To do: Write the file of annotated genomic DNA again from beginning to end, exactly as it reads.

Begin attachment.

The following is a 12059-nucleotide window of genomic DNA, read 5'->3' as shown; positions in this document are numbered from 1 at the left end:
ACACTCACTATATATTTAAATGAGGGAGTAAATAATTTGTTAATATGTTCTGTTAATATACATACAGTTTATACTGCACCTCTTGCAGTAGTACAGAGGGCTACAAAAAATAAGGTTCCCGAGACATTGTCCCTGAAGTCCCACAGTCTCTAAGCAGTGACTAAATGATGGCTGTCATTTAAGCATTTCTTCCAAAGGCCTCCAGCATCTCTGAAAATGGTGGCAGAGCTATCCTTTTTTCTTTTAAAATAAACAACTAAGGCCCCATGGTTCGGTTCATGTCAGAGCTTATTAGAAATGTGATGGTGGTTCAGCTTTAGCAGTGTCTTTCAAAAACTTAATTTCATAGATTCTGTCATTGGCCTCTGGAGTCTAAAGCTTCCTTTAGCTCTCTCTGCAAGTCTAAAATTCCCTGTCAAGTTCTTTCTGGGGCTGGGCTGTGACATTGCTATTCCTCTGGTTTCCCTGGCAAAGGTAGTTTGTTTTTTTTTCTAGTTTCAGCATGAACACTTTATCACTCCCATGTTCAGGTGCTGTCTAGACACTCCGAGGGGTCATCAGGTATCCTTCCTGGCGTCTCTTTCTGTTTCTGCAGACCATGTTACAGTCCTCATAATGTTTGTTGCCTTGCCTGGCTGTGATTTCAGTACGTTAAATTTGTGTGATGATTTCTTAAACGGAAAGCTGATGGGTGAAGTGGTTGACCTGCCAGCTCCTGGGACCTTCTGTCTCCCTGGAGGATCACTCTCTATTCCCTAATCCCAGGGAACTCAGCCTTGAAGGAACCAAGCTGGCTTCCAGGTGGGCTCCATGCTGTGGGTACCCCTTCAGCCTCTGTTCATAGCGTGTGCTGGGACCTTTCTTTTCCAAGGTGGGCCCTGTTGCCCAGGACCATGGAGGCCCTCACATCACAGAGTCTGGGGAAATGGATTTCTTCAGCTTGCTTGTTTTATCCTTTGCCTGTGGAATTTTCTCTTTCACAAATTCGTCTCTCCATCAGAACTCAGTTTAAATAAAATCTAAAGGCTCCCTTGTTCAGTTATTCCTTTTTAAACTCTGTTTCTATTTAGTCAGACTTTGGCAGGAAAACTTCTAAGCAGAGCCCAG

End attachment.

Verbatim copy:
The following is a 12059-nucleotide window of genomic DNA, read 5'->3' as shown; positions in this document are numbered from 1 at the left end:
ACACTCACTATATATTTAAATGAGGGAGTAAATAATTTGTTAATATGTTCTGTTAATATACATACAGTTTATACTGCACCTCTTGCAGTAGTACAGAGGGCTACAAAAAATAAGGTTCCCGAGACATTGTCCCTGAAGTCCCACAGTCTCTAAGCAGTGACTAAATGATGGCTGTCATTTAAGCATTTCTTCCAAAGGCCTCCAGCATCTCTGAAAATGGTGGCAGAGCTATCCTTTTTTCTTTTAAAATAAACAACTAAGGCCCCATGGTTCGGTTCATGTCAGAGCTTATTAGAAATGTGATGGTGGTTCAGCTTTAGCAGTGTCTTTCAAAAACTTAATTTCATAGATTCTGTCATTGGCCTCTGGAGTCTAAAGCTTCCTTTAGCTCTCTCTGCAAGTCTAAAATTCCCTGTCAAGTTCTTTCTGGGGCTGGGCTGTGACATTGCTATTCCTCTGGTTTCCCTGGCAAAGGTAGTTTGTTTTTTTTTCTAGTTTCAGCATGAACACTTTATCACTCCCATGTTCAGGTGCTGTCTAGACACTCCGAGGGGTCATCAGGTATCCTTCCTGGCGTCTCTTTCTGTTTCTGCAGACCATGTTACAGTCCTCATAATGTTTGTTGCCTTGCCTGGCTGTGATTTCAGTACGTTAAATTTGTGTGATGATTTCTTAAACGGAAAGCTGATGGGTGAAGTGGTTGACCTGCCAGCTCCTGGGACCTTCTGTCTCCCTGGAGGATCACTCTCTATTCCCTAATCCCAGGGAACTCAGCCTTGAAGGAACCAAGCTGGCTTCCAGGTGGGCTCCATGCTGTGGGTACCCCTTCAGCCTCTGTTCATAGCGTGTGCTGGGACCTTTCTTTTCCAAGGTGGGCCCTGTTGCCCAGGACCATGGAGGCCCTCACATCACAGAGTCTGGGGAAATGGATTTCTTCAGCTTGCTTGTTTTATCCTTTGCCTGTGGAATTTTCTCTTTCACAAATTCGTCTCTCCATCAGAACTCAGTTTAAATAAAATCTAAAGGCTCCCTTGTTCAGTTATTCCTTTTTAAACTCTGTTTCTATTTAGTCAGACTTTGGCAGGAAAACTTCTAAGCAGAGCCCAG